2. Banning trade unions is not equivalent to refusing to bargain collectively with them.

3. AFAIK, the U.S Constitution is not superseded by the UDHR, although I do believe changing that status is on the leftist agenda.

Phil 3:14 said...

recent events pose genuine questions for people of a philosophical cast of mind.

For the rest of us, we just want to kick some ass!

Carol_Herman said...

People sue all the time. That's why people train as lawyers. And, becoming a rabbi is no longer a big deal.

Now, my mom used to laugh off the threats that she'd be sued, by responding: So what? Once in the courtroom, the judge was gonna fall in love with her. She figured she could really state her case.

So sue. Winning. Different ball game.

That the left is going nuts, now? They want violence. They don't want violence.

While here we got the guy with the bull'shit' horn. I think that was one of Meade's best posts!

Did Leiter anticipate the laughter?

CJinPA said...

Sorry if this was noted before, but...From Leiter's blog:

"CRIMINALS": Two readers questioned the use of that term to describe the Republicans that pushed through the attack on collective bargaining rights. Since I believe that collective bargaining rights are human rights, I think an attack on such rights is a “criminal” act, not literally of course (i.e., in the sense of violating the laws of the jurisdiction). There is, of course, nothing unusual about this metaphorical use of “criminal” to characterize conduct one believes to be morally egregious.

But you're not using the word to "characterize conduct" you're using it to characterize people you disagree with. That's kind of unusual, Prof. Leiter.

And, you've already tipped your hand: You believe Wis. Republicans are violating human rights. It's not a metaphor for you.

You're like the teen who simply attaches "I'm just sayin'..." to every extreme utterance in the belief that it repels judgment. As you see, it doesn't work with grownups.

J said...
This comment has been removed by a blog administrator.
Christopher said...

"She-wolf of the TP-blogger SS."

Mr. Godwin to the white courtesy phone, please.

But of course, that kind of shtick is all the left has. Unwilling (or, more generally, incapable) of arguing their points in a coherent manner, they're left to screaming "Koch!" "Nazi!" "Teabagger!" and, my favorite, "Dictator!" All because Walker is using the tools that have been provided to him by our form of government.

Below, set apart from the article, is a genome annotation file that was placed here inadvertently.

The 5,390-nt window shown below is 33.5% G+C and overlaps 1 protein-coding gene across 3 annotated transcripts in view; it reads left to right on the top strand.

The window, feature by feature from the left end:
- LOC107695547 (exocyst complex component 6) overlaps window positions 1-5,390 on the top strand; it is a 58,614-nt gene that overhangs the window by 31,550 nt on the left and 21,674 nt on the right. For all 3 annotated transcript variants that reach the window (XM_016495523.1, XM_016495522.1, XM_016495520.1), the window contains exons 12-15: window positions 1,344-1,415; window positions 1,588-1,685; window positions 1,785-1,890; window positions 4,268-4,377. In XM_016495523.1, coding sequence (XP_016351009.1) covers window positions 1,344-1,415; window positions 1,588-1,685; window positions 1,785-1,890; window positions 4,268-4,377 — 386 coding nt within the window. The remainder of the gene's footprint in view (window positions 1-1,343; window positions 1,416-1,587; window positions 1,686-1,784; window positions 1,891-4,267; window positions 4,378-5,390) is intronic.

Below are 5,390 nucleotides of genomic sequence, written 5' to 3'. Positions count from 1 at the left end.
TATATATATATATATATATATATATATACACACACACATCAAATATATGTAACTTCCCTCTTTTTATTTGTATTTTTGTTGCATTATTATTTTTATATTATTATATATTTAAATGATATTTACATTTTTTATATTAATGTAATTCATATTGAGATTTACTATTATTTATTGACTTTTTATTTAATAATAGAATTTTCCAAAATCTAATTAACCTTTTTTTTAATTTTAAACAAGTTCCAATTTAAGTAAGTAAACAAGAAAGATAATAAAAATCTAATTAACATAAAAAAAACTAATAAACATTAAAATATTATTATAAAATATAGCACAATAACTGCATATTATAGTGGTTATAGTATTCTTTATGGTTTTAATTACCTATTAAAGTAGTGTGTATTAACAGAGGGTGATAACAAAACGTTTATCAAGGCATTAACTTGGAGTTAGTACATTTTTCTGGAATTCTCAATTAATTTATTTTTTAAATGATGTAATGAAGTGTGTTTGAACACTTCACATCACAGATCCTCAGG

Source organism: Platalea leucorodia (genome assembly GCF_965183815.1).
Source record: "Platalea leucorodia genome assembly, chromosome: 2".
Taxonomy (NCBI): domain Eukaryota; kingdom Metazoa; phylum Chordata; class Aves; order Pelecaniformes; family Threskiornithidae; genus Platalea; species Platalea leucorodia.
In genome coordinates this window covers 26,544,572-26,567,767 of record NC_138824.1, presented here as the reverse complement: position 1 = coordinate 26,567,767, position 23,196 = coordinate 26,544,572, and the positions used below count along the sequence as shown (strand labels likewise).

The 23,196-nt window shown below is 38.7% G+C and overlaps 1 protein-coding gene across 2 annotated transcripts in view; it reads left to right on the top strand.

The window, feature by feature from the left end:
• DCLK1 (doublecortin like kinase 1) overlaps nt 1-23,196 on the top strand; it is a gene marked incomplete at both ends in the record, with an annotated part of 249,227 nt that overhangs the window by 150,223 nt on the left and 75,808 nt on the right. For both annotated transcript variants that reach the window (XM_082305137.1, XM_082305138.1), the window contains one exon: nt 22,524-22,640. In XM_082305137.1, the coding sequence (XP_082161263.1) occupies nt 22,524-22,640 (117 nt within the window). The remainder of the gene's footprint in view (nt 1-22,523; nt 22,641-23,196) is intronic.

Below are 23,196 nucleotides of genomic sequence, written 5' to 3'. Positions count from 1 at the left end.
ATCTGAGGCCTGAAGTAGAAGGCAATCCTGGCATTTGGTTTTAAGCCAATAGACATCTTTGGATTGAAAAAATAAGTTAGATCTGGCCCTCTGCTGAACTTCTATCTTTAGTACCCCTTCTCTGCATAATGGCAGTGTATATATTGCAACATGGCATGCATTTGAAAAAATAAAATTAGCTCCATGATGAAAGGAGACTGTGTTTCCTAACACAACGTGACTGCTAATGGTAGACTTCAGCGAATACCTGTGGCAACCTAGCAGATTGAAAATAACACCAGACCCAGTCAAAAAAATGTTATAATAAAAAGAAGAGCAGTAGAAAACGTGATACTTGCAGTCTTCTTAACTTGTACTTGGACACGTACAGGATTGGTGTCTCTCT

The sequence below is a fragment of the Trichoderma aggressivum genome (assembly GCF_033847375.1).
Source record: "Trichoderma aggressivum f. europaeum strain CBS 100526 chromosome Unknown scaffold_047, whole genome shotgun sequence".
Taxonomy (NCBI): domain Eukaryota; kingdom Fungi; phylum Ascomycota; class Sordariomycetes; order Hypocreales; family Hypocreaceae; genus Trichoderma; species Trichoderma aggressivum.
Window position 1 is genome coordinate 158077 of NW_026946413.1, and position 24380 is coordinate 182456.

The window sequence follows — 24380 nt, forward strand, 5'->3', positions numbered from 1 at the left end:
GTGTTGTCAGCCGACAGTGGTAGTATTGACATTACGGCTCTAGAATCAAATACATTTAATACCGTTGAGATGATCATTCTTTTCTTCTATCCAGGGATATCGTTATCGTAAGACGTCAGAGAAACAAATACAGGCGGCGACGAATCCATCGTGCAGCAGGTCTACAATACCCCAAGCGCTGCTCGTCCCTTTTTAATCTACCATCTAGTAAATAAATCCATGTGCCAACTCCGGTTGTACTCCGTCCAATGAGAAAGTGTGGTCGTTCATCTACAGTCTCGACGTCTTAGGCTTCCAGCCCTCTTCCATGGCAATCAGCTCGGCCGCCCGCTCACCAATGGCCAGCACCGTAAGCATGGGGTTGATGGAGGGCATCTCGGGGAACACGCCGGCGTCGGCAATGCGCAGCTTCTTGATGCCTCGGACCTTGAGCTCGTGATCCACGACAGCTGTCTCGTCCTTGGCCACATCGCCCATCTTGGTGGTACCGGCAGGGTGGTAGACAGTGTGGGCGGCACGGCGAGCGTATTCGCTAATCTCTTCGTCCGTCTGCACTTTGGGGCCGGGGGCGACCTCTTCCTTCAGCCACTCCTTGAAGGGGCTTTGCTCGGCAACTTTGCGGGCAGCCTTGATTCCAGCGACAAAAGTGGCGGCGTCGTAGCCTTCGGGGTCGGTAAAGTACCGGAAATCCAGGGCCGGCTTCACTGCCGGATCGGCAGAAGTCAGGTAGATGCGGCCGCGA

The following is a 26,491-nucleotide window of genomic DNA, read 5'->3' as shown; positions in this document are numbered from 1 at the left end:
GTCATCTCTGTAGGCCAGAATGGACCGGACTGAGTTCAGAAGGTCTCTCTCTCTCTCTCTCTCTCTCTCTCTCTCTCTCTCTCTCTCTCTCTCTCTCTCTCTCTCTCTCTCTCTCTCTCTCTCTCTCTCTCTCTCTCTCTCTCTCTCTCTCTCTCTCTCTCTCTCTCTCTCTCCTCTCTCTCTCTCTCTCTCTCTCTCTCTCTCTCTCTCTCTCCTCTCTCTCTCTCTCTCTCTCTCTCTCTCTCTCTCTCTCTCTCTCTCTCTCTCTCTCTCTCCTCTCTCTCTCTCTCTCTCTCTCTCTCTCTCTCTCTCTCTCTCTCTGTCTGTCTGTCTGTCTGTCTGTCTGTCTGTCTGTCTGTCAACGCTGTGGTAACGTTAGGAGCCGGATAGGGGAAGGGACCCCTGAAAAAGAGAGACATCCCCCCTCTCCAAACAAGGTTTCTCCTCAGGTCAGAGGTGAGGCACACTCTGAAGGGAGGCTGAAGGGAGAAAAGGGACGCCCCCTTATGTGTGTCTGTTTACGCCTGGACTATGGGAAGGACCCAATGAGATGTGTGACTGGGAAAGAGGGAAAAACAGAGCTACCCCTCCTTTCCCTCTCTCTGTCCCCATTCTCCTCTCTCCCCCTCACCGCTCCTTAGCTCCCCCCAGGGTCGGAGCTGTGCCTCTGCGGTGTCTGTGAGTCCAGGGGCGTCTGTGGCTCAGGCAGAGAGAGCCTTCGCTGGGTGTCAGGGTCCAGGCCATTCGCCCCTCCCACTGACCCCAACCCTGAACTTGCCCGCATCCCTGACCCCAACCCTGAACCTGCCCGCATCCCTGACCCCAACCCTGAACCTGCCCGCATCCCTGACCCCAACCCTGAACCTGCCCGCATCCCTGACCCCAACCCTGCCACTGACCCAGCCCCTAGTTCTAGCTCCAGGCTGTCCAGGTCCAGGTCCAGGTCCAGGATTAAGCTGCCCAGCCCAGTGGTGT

He's a funny kind of dictator when the worst crime against humanity he can perform is making garage cry, but perhaps being told "elections have consequences," to the left, is the equivalent of a showerhead of Zyklon-B now.

shoutingthomas said...

Lincoln, yr even too f-ing stupid and tasteless to be a nazi. Though I wager you do snort meth like most of the scum here--visavis yr white trash mama at the Boca Raton truck stop or whereever most of the AA trash come from.

J, this public beating off you do is just unseemly.

I know you think it's clever to hang your dick off and whack away, but in general people just view that as moronic.

Go somewhere private and pound your pudd.

You'll be doing everybody a favor.

Don't you have something better to do? Don't you have an appointment at Social Services or something?

Sigivald said...

The UDHR? Seriously?

Remind me to never, remotely, take him seriously, especially if he chooses to blather about "rights".

The UN's decision to sign a piece of paper in 1948 does not create inherent rights; nor does it infallibly recognize them, either.

(Hint, Mr. Leiter - Article 23 (4) does not say anything about a right to Union Shops or mandatory dues collection. And those are what "collective bargaining" means in terms of the current political context and dispute.

It claims a "right" to organize and join a union if they so desire, not to be forced to join one.

I realize that the distinction between being allowed to do something and being forced to might be a bit difficult to follow for someone acting as a philosopher, but hey. It's not that difficult.)